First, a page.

Monday, July 20, 2009

George Orwell, Call Your Office

If someone is already sick, a plan to pay his doctor bills can’t be insurance! Can we at least get that much straight?

We're All Marxists Now

Sunday, July 19, 2009

Why the Rush on Health Care?

Why is Obama so eager to have his healthcare "reform" voted on before members of Congress go home for their August recess? Because this advocate of "representative government," like many others, is a big fraud. He wants the vote to occur before the members go home and get an earful from their "constituents" about how intrusive and costly the "reform" will be. In other words, he fears he will lose votes over the recess. This is not the first time this kind of thing has happened.

Wouldn't a true democrat insist that congressmen consult with the people they allegedly represent back home before voting?

There are many reasons for agreeing with Joseph Schumpeter that representative democracy is a "sham." Here is the latest proof that even its advocates don't really believe in it. As historian Edmund Morgan argues the "sovereignty of the people" is a principle that developed as a mean of controlling not government but the people.

(For more on Morgan see this.)

Amazon Promises Not to Trespass and Steal Again

Here's what Amazon has to say about its trespass against Kindle owners and its forced "buy-back" of copies of 1984 and Animal Farm:
These books were added to our catalog using our self-service platform by a third-party who did not have the rights to the books. When we were notified of this by the rights holder, we removed the illegal copies from our systems and from customers’ devices, and refunded customers. We are changing our systems so that in the future we will not remove books from customers’ devices in these circumstances.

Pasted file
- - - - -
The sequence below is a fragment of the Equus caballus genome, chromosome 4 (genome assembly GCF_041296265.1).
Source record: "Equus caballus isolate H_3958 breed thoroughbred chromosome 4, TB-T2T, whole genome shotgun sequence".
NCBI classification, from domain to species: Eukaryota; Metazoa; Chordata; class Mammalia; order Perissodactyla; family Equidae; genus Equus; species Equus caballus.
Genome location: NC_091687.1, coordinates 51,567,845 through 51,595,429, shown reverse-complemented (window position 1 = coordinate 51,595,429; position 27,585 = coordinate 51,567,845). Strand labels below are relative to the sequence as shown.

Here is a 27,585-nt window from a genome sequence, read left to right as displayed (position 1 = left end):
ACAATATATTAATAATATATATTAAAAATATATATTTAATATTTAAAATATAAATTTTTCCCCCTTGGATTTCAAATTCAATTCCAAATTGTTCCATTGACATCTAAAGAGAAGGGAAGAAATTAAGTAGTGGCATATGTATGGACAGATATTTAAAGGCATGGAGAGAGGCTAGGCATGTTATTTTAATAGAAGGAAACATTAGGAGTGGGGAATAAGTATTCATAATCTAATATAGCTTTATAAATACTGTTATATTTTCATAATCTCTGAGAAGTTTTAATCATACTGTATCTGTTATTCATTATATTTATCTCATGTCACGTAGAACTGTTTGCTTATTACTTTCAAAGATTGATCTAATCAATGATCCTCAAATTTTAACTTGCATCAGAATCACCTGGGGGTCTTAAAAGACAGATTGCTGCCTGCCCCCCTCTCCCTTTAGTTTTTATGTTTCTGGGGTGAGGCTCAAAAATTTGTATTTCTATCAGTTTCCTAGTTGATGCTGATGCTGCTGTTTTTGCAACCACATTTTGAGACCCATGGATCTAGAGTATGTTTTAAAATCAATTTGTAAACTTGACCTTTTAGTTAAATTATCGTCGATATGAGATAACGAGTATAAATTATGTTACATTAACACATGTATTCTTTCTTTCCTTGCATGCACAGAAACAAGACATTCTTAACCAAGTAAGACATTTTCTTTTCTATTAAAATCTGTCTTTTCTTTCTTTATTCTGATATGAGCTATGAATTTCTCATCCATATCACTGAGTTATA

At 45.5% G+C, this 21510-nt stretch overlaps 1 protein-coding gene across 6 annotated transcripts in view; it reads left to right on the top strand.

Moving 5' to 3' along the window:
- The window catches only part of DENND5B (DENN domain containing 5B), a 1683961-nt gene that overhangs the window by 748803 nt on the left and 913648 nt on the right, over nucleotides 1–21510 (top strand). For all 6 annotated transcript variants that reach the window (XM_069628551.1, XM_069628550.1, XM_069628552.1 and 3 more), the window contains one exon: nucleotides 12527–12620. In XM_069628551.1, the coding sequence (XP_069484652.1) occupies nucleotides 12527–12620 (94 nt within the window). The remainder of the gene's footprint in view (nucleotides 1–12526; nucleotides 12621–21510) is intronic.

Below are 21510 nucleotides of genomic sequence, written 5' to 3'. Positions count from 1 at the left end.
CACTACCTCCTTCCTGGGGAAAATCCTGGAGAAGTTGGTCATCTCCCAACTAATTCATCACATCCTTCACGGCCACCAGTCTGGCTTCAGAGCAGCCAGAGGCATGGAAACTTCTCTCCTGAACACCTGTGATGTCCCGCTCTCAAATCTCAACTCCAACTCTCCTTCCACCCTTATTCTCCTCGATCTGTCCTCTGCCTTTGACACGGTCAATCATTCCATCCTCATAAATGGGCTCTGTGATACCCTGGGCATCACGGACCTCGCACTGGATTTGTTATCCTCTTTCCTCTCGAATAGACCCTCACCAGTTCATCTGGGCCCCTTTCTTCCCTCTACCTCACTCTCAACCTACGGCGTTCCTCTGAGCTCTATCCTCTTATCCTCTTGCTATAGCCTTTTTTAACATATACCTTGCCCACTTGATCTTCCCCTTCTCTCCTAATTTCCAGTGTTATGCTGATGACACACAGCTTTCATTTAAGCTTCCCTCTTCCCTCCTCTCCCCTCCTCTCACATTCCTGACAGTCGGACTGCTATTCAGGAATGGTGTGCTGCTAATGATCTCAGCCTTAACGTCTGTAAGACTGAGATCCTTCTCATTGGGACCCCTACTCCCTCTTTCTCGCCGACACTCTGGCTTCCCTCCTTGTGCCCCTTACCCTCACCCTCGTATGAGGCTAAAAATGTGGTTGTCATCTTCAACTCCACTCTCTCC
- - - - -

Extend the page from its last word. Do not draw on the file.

"[I]n the future we will not remove books from customers' device in these circumstances." We have them on the record now. Let's see what happens.

HT: Peter Kafka.

Saturday, July 18, 2009

Books Vanishing from Kindles

David Pogue of the New York Times reports:
This morning, hundreds of Amazon Kindle owners awoke to discover that books by a certain famous author had mysteriously disappeared from their e-book readers. These were books that they had bought and paid -- for thought they owned.

But no, apparently the publisher changed its mind about offering an electronic edition, and apparently Amazon, whose business lives and dies by publisher happiness, caved. It electronically deleted all books by this author from people's Kindles and credited their accounts for the price.

This is ugly for all kinds of reasons. Amazon says that this sort of thing is "rare," but that it can happen at all is unsettling; we've been taught to believe that e-books are, you know, just like books, only better. Already, we've learned that they're not really like books, in that once we're finished reading them, we can't resell or even donate them. But now we learn that all sales may not even be final.

As one of my readers noted, it's like Barnes & Noble sneaking into our homes in the middle of the night, taking some books that we've been reading off our nightstands, and leaving us a check on the coffee table.

You want to know the best part? The juicy, plump, dripping irony?